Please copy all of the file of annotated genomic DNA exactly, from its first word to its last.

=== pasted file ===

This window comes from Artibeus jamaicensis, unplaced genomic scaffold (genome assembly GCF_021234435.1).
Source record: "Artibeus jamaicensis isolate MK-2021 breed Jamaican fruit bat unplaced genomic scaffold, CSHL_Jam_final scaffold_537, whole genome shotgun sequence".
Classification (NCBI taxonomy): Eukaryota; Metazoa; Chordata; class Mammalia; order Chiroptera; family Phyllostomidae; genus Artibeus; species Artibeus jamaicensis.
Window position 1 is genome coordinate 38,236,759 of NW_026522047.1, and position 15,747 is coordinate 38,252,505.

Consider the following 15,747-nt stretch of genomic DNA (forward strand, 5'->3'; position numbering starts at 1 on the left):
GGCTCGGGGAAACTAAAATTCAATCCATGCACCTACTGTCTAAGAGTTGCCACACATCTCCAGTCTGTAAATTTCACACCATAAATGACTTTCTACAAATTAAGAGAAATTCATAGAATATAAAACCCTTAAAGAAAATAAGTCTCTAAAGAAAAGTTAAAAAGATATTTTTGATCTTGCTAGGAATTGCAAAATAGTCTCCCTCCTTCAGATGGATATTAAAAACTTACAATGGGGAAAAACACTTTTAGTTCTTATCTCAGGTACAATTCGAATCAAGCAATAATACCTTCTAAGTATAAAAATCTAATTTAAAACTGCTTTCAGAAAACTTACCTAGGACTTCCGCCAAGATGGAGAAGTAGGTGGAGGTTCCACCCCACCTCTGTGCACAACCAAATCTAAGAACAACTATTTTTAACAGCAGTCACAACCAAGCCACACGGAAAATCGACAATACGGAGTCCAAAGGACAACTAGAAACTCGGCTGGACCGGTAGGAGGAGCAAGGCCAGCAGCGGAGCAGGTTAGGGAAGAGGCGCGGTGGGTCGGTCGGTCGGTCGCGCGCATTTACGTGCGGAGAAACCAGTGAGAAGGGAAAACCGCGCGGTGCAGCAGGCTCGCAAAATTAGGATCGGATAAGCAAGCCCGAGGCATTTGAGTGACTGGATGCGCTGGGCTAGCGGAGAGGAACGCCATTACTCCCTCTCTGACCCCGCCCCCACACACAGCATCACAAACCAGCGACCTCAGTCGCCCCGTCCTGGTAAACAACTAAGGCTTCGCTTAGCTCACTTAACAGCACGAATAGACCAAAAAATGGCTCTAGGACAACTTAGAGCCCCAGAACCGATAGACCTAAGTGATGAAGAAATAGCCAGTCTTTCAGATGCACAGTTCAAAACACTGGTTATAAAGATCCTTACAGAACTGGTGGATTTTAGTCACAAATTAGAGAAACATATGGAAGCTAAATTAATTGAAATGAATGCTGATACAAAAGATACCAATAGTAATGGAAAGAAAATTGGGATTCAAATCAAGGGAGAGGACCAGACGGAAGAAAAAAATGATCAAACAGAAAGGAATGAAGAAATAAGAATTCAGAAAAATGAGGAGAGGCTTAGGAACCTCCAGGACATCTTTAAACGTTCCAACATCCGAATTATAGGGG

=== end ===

This window comes from Artibeus jamaicensis, unplaced genomic scaffold (genome assembly GCF_021234435.1).
Source record: "Artibeus jamaicensis isolate MK-2021 breed Jamaican fruit bat unplaced genomic scaffold, CSHL_Jam_final scaffold_537, whole genome shotgun sequence".
Classification (NCBI taxonomy): Eukaryota; Metazoa; Chordata; class Mammalia; order Chiroptera; family Phyllostomidae; genus Artibeus; species Artibeus jamaicensis.
Window position 1 is genome coordinate 38,236,759 of NW_026522047.1, and position 15,747 is coordinate 38,252,505.

Consider the following 15,747-nt stretch of genomic DNA (forward strand, 5'->3'; position numbering starts at 1 on the left):
GGCTCGGGGAAACTAAAATTCAATCCATGCACCTACTGTCTAAGAGTTGCCACACATCTCCAGTCTGTAAATTTCACACCATAAATGACTTTCTACAAATTAAGAGAAATTCATAGAATATAAAACCCTTAAAGAAAATAAGTCTCTAAAGAAAAGTTAAAAAGATATTTTTGATCTTGCTAGGAATTGCAAAATAGTCTCCCTCCTTCAGATGGATATTAAAAACTTACAATGGGGAAAAACACTTTTAGTTCTTATCTCAGGTACAATTCGAATCAAGCAATAATACCTTCTAAGTATAAAAATCTAATTTAAAACTGCTTTCAGAAAACTTACCTAGGACTTCCGCCAAGATGGAGAAGTAGGTGGAGGTTCCACCCCACCTCTGTGCACAACCAAATCTAAGAACAACTATTTTTAACAGCAGTCACAACCAAGCCACACGGAAAATCGACAATACGGAGTCCAAAGGACAACTAGAAACTCGGCTGGACCGGTAGGAGGAGCAAGGCCAGCAGCGGAGCAGGTTAGGGAAGAGGCGCGGTGGGTCGGTCGGTCGGTCGCGCGCATTTACGTGCGGAGAAACCAGTGAGAAGGGAAAACCGCGCGGTGCAGCAGGCTCGCAAAATTAGGATCGGATAAGCAAGCCCGAGGCATTTGAGTGACTGGATGCGCTGGGCTAGCGGAGAGGAACGCCATTACTCCCTCTCTGACCCCGCCCCCACACACAGCATCACAAACCAGCGACCTCAGTCGCCCCGTCCTGGTAAACAACTAAGGCTTCGCTTAGCTCACTTAACAGCACGAATAGACCAAAAAATGGCTCTAGGACAACTTAGAGCCCCAGAACCGATAGACCTAAGTGATGAAGAAATAGCCAGTCTTTCAGATGCACAGTTCAAAACACTGGTTATAAAGATCCTTACAGAACTGGTGGATTTTAGTCACAAATTAGAGAAACATATGGAAGCTAAATTAATTGAAATGAATGCTGATACAAAAGATACCAATAGTAATGGAAAGAAAATTGGGATTCAAATCAAGGGAGAGGACCAGACGGAAGAAAAAAATGATCAAACAGAAAGGAATGAAGAAATAAGAATTCAGAAAAATGAGGAGAGGCTTAGGAACCTCCAGGACATCTTTAAACGTTCCAACATCCGAATTATAGGGG